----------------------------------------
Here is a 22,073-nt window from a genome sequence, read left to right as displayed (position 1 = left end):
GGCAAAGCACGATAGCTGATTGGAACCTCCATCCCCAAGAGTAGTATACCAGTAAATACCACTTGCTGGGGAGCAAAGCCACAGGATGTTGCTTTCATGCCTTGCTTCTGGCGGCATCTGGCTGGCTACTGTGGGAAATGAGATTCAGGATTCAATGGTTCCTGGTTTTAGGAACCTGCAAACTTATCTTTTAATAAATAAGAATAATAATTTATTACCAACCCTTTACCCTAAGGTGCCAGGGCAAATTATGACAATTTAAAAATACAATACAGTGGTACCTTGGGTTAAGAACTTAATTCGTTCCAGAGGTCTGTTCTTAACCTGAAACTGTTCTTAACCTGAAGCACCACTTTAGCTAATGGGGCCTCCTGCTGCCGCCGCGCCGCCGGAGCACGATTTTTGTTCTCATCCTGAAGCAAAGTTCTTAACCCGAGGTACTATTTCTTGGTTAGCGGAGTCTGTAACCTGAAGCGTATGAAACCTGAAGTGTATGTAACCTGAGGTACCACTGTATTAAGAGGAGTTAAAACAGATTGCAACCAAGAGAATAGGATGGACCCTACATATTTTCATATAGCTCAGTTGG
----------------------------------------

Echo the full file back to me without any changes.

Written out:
Here is a 22,073-nt window from a genome sequence, read left to right as displayed (position 1 = left end):
GGCAAAGCACGATAGCTGATTGGAACCTCCATCCCCAAGAGTAGTATACCAGTAAATACCACTTGCTGGGGAGCAAAGCCACAGGATGTTGCTTTCATGCCTTGCTTCTGGCGGCATCTGGCTGGCTACTGTGGGAAATGAGATTCAGGATTCAATGGTTCCTGGTTTTAGGAACCTGCAAACTTATCTTTTAATAAATAAGAATAATAATTTATTACCAACCCTTTACCCTAAGGTGCCAGGGCAAATTATGACAATTTAAAAATACAATACAGTGGTACCTTGGGTTAAGAACTTAATTCGTTCCAGAGGTCTGTTCTTAACCTGAAACTGTTCTTAACCTGAAGCACCACTTTAGCTAATGGGGCCTCCTGCTGCCGCCGCGCCGCCGGAGCACGATTTTTGTTCTCATCCTGAAGCAAAGTTCTTAACCCGAGGTACTATTTCTTGGTTAGCGGAGTCTGTAACCTGAAGCGTATGAAACCTGAAGTGTATGTAACCTGAGGTACCACTGTATTAAGAGGAGTTAAAACAGATTGCAACCAAGAGAATAGGATGGACCCTACATATTTTCATATAGCTCAGTTGG